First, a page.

photo - FILE - In this Feb. 16, 2017, file photo, President Donald Trump shakes hands with Senate Majority Leader Mitch McConnell of Ky., during a ceremony in the Roosevelt Room of the White House in Washington. Trump’s attacks on McConnell come at the worst possible time, if the president’s goal is actually to accomplish the agenda on health care, infrastructure and taxes he’s goading his GOP ally to pass. Behind from left are Rep. Evan Jenkins, R-W.Va., and Rep. Jim Jordan, R-Ohio.(AP Photo/Carolyn Kaster, File)
FILE - In this Feb. 16, 2017, file photo, President Donald Trump shakes hands with Senate Majority Leader Mitch McConnell of Ky., during a ceremony in the Roosevelt Room of the White House in Washington. Trump’s attacks on McConnell come at the worst possible time, if the president’s goal is actually to accomplish the agenda on health care, infrastructure and taxes he’s goading his GOP ally to pass. Behind from left are Rep. Evan Jenkins, R-W.Va., and Rep. Jim Jordan, R-Ohio.(AP Photo/Carolyn Kaster, File) 

WASHINGTON (AP) — Donald Trump's attacks on Senate Majority Leader Mitch McConnell come at the worst possible time, if the president's goal is actually to advance his agenda on health care, infrastructure and taxes that he's goading his GOP ally to pass.

Congress, now on summer break, will return next month to confront a brutal workload that includes two absolute must-do items: funding the government to head off a shutdown, and raising the federal borrowing limit to avert a potentially catastrophic first-ever default on U.S. obligations.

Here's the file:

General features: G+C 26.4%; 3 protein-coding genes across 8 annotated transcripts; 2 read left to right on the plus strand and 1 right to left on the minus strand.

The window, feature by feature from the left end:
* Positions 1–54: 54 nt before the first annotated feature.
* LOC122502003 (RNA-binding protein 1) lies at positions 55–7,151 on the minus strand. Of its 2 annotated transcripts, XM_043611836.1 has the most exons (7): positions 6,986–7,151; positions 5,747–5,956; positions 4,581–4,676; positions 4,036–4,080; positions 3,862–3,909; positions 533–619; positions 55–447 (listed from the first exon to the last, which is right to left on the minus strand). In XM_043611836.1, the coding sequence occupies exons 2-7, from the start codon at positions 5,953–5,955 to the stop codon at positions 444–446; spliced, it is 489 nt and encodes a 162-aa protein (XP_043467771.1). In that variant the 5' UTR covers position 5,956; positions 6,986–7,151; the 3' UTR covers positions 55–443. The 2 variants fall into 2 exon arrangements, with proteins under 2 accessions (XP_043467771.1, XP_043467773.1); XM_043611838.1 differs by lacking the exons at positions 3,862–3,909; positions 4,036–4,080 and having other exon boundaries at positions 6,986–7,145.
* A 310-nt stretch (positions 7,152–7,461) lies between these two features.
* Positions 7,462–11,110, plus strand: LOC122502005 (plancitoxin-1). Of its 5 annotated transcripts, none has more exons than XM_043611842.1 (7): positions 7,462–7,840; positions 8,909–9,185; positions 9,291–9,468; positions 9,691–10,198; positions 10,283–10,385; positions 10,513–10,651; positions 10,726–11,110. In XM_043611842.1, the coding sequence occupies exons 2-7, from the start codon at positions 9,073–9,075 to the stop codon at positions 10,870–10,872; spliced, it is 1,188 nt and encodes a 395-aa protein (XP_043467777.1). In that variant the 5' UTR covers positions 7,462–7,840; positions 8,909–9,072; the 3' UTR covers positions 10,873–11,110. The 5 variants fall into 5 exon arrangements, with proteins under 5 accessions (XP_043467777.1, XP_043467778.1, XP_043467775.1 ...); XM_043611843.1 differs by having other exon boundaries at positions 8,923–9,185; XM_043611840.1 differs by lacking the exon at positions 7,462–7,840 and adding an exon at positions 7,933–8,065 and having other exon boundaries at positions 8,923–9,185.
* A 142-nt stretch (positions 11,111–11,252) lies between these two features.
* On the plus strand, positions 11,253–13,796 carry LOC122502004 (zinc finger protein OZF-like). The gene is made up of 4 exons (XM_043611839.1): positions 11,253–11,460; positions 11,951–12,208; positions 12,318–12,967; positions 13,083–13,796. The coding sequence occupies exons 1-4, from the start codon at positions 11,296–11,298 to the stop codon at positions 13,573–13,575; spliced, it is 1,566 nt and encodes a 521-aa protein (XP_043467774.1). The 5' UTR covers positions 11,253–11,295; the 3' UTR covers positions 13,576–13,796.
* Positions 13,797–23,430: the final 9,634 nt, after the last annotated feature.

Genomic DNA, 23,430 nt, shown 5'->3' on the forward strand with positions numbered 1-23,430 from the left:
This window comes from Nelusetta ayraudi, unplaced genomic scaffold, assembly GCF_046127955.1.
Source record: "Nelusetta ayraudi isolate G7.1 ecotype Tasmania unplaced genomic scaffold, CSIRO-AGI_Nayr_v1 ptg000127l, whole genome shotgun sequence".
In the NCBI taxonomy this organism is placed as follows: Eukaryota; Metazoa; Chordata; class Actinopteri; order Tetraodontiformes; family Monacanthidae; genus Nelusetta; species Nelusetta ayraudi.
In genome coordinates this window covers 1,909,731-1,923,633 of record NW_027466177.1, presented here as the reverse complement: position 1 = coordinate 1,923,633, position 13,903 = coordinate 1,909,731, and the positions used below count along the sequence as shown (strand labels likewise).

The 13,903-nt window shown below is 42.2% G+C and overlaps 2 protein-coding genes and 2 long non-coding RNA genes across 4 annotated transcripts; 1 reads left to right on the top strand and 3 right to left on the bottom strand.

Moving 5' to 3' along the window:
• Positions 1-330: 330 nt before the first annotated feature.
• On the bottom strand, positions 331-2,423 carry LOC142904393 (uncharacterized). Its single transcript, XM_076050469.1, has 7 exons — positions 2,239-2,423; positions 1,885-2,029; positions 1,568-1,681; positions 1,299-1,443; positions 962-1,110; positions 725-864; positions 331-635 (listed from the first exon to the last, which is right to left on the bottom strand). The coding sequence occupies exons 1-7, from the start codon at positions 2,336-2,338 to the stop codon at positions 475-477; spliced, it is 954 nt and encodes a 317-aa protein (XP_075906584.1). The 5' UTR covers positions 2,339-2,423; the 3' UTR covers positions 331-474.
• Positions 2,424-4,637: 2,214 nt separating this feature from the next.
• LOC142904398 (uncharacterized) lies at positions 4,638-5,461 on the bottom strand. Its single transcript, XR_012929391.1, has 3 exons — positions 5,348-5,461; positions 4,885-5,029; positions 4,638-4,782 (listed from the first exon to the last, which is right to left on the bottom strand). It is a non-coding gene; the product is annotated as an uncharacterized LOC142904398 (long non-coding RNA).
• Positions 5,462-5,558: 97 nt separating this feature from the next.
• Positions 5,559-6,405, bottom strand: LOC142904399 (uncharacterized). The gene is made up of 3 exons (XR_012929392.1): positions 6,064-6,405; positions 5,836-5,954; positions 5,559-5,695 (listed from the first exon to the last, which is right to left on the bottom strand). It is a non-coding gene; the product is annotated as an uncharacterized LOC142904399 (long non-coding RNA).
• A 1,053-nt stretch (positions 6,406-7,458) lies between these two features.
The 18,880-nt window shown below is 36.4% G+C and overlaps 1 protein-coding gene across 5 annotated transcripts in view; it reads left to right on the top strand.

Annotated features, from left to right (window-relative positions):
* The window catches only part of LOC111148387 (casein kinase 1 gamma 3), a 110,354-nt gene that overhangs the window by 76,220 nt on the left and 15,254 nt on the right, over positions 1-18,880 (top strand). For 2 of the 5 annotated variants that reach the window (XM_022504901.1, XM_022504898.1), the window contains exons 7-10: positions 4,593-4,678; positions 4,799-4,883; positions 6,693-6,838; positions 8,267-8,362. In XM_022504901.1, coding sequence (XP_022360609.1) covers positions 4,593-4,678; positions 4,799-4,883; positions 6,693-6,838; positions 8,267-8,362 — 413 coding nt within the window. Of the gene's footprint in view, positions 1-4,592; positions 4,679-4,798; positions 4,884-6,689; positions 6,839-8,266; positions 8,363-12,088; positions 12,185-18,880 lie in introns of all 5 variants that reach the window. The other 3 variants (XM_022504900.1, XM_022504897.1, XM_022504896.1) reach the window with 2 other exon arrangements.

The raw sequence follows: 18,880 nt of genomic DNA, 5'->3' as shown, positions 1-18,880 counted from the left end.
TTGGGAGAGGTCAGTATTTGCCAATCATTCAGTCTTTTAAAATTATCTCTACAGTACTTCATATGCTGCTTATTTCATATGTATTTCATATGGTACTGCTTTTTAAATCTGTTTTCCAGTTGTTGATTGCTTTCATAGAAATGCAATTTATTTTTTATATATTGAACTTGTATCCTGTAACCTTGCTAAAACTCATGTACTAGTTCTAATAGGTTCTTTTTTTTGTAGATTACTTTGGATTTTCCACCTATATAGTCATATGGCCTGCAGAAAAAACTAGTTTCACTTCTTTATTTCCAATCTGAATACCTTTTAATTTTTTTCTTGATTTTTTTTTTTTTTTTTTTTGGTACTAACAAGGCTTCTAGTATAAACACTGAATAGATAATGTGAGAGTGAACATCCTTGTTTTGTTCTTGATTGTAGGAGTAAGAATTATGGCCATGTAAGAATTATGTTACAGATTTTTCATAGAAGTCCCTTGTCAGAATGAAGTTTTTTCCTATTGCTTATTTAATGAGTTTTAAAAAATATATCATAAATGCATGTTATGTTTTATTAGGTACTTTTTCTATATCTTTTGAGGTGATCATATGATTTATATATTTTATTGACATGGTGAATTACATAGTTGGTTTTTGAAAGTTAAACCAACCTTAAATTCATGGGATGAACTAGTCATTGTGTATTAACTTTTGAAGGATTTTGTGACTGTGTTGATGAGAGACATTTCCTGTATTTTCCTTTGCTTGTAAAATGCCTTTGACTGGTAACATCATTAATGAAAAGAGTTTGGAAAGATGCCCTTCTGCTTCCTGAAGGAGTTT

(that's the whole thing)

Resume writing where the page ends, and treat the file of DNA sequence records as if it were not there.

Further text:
Both will require bipartisan cooperation, something in short supply on Capitol Hill this year.

That's in addition to Trump's demand for a tax rewrite to lower rates, a public works bill, and renewed efforts to repeal the Obama-era health law. McConnell, R-Ky., tried but failed last month to replace the Affordable Care Act — an outcome that Trump called "a disgrace."

So the president's rhetoric this past week has widened divisions at a moment when his party should try to work together on shared goals. His agenda only can pass if McConnell navigates it through the Senate. The veteran lawmaker may not feel more motivated to do that with his president working against him.

"Virtually any substantial goals that the president intends to achieve, whether it's tax reform or more infrastructure, requires the active assistance of the Senate majority leader," said Michael Steel, spokesman for John Boehner when the Ohio Republican was House speaker.

McConnell's allies say that Trump's frustration over the failure on health care is shared by the majority leader. Campaign operatives on the political side say it's crucial that the next item on the agenda — taxes — not collapse in a similar fashion. Otherwise, Republicans will have a tough time making the case to voters during next year's that they should continue to control both chambers of Congress and the White House.